Hexythiazox is not currently registered for any specific use patterns that would result in residential exposure. However, the following uses that could result in residential exposures are pending registration in the near future and are included in this risk assessment: Turf, gardens, ornamental landscape plantings, ornamental plants, trees and vines in nurseries, residential fruit trees, nut trees and caneberries, and orchids. Residential handler exposures are expected to be short-term (1 to 30 days) via either the dermal or inhalation routes of exposures. Since a quantitative dermal risk assessment is not required for hexythiazox; MOEs were calculated for the inhalation route of exposure only. Both adults and children may be exposed to hexythiazox residues from contact with treated lawns or treated residential plants. Adult postapplication exposures were not assessed since no quantitative dermal risk assessment is required for hexythiazox and inhalation exposures are typically negligible in outdoor settings. The exposure assessment for children included incidental oral exposure resulting from transfer of residues from the hands or objects to the mouth, and from incidental ingestion of soil. No quantitative dermal risk assessment is required.

Residential handler risks are not of concern as short-term inhalation MOEs range from 40,000,000 to 820,000,000. Postapplication risks for children are not of concern as incidental oral short-term MOEs range from 2,600 to 3,200,000 and intermediate-term MOEs range from 5,600 to 3,200,000 ( MOEs which exceed 100 are not of concern). None of the subject uses are expected to result in long-term residential exposures.

Further information regarding EPA standard assumptions and generic inputs for residential exposures may be found at http://www.epa.gov/​pesticides/​trac/​science/​trac6a05.pdf.

4. Cumulative effects from substances with a common mechanism of toxicity. Section 408(b)(2)(D)(v) of FFDCA requires that, when considering whether to establish, modify, or revoke a tolerance, the Agency consider “available information” concerning the cumulative effects of a particular pesticide's residues and “other substances that have a common mechanism of toxicity.”

EPA has not found hexythiazox to share a common mechanism of toxicity with any other substances, and hexythiazox does not appear to produce a toxic metabolite produced by other substances. For the purposes of this tolerance action, therefore, EPA has assumed that hexythiazox does not have a common mechanism of toxicity with other substances. For information regarding EPA's efforts to determine which chemicals have a common mechanism of toxicity and to evaluate the cumulative effects of such chemicals, see EPA's website at http://www.epa.gov/​pesticides/​cumulative.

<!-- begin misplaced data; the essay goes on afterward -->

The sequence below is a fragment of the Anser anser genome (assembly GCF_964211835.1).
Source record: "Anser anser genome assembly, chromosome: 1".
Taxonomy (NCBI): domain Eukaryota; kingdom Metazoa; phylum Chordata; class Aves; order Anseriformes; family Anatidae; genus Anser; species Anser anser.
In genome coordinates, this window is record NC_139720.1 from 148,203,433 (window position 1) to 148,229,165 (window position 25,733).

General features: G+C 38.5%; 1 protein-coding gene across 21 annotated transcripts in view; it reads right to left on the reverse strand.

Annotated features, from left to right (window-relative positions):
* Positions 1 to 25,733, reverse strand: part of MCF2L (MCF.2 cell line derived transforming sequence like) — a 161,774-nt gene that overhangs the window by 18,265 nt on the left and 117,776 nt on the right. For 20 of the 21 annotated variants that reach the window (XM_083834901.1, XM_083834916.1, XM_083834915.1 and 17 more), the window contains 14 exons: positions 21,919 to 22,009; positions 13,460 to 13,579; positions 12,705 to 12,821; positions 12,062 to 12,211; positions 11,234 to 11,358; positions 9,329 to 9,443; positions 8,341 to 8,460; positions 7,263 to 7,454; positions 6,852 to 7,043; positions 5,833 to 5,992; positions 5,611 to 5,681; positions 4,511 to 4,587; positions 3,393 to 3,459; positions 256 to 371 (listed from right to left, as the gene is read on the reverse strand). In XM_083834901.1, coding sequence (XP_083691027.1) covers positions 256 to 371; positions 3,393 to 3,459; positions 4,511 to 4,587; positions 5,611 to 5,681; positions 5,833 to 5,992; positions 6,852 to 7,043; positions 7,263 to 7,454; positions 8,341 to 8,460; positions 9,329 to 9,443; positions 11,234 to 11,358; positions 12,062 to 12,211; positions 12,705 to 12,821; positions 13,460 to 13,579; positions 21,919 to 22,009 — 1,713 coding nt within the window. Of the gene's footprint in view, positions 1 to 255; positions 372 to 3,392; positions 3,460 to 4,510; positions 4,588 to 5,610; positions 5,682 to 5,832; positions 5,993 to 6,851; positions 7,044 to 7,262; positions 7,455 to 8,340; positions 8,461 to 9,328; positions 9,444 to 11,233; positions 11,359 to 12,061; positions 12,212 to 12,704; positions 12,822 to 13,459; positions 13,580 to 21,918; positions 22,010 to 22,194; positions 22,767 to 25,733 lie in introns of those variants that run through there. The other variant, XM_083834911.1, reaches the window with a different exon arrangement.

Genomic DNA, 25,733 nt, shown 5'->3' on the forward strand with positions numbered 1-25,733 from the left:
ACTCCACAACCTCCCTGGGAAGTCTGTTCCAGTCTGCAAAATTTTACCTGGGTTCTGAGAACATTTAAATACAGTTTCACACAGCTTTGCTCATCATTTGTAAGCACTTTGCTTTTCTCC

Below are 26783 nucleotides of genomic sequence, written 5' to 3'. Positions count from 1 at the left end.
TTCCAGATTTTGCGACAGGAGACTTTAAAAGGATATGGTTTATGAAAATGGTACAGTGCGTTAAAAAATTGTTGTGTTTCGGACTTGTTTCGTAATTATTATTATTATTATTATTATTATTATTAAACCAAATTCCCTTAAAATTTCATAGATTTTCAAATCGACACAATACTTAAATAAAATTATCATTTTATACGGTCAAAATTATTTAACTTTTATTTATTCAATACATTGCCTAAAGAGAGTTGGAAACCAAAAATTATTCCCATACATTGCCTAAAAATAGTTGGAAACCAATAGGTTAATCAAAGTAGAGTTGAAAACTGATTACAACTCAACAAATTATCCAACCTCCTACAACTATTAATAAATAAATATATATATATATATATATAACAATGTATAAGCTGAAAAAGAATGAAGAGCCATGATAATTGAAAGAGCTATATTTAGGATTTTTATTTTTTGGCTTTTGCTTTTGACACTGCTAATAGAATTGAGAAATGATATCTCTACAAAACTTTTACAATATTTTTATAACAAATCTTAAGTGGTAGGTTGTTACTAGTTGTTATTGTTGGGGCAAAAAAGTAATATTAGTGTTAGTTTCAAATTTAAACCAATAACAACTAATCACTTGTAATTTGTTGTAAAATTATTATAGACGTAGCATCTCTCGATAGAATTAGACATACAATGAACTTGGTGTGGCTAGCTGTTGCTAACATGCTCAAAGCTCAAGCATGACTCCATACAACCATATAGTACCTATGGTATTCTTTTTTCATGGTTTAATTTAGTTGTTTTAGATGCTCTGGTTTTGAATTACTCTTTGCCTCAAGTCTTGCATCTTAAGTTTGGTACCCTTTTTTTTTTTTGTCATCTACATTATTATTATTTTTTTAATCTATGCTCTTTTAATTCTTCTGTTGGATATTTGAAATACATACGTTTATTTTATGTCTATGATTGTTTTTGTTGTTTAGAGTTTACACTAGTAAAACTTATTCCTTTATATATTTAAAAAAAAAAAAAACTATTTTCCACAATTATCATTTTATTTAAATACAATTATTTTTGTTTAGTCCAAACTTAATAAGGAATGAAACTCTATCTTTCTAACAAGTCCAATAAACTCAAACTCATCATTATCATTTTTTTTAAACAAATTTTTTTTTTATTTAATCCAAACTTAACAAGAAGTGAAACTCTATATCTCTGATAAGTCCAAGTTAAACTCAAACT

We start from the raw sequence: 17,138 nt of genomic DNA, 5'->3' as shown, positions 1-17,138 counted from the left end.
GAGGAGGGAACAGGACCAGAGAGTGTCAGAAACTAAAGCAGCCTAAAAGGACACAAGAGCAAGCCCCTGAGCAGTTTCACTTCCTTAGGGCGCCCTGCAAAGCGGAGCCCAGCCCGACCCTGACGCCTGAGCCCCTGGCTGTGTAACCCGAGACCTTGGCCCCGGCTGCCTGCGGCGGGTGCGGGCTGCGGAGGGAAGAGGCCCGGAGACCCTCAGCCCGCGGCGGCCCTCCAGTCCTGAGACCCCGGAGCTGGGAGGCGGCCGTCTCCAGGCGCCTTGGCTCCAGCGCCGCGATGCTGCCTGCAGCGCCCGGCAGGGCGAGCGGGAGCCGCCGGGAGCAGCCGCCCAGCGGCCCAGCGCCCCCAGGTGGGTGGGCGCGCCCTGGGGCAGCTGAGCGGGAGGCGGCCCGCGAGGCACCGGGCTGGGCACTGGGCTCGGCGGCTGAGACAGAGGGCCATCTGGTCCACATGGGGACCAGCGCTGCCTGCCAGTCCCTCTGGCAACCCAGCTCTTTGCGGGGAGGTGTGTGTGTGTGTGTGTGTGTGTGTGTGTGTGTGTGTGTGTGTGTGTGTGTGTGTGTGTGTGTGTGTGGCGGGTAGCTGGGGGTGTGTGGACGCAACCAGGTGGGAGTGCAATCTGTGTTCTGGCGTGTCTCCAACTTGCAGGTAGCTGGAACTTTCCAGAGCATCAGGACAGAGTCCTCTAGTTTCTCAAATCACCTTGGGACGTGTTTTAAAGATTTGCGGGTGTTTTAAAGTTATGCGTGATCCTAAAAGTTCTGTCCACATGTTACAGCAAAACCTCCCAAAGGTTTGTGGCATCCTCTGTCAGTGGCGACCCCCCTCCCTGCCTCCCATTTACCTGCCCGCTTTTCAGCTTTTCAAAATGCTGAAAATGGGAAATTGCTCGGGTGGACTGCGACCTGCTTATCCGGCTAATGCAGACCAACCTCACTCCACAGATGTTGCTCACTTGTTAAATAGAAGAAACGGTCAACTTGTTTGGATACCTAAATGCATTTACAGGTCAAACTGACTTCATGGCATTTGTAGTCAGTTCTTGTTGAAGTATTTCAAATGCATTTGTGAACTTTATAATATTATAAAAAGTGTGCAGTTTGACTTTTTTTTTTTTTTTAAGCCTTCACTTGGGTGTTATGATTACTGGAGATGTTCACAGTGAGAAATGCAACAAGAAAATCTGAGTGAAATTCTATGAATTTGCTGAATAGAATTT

D. Safety Factor for Infants and Children

1. In general. Section 408(b)(2)(C) of FFDCA provides that EPA shall apply an additional tenfold (10X) margin of safety for infants and children in the case of threshold effects to account for prenatal and postnatal toxicity and the completeness of the database on toxicity and exposure unless EPA determines based on reliable data that a different margin of safety will be safe for infants and children. This additional margin of safety is commonly referred to as the FQPA Safety Factor (SF). In applying this provision, EPA either retains the default value of 10X, or uses a different additional safety factor when reliable data available to EPA support the choice of a different factor.

2. Prenatal and postnatal sensitivity. The prenatal and postnatal toxicology data base indicates no increased susceptibility of rats or rabbits to in utero and/or postnatal exposure to hexythiazox.

3. Conclusion. EPA has determined that reliable data show the safety of infants and children would be adequately protected if the FQPA SF were reduced to 1X. That decision is based on the following findings:

i. The toxicity database for hexythiazox is incomplete under the new 40 CFR part 158 data requirements for conventional pesticides, which requires certain generic testing, including acute and subchronic neurotoxicity studies and an immunotoxicity study. However, the toxicology database does not show any evidence of treatment-related effects on the nervous system or the immune system. The overall weight of evidence suggests that this chemical does not directly target either system. Although acute and subchronic neurotoxicity studies and an immunotoxicity study are required as a part of new data requirements in the 40 CFR part 158 for conventional pesticide registrations, the Agency does not believe that conducting these studies will result in a lower POD than any currently used for risk assessment, and therefore, a database uncertainty factor (UFDB) is not needed to account for the lack of these studies.

ii. There is no indication that hexythiazox is a neurotoxic chemical and there is no need for a developmental neurotoxicity study or additional UFs to account for neurotoxicity.

iii. There is no evidence that hexythiazox results in increased susceptibility in in utero rats or rabbits in the prenatal developmental studies or in young rats in the two-generation reproduction study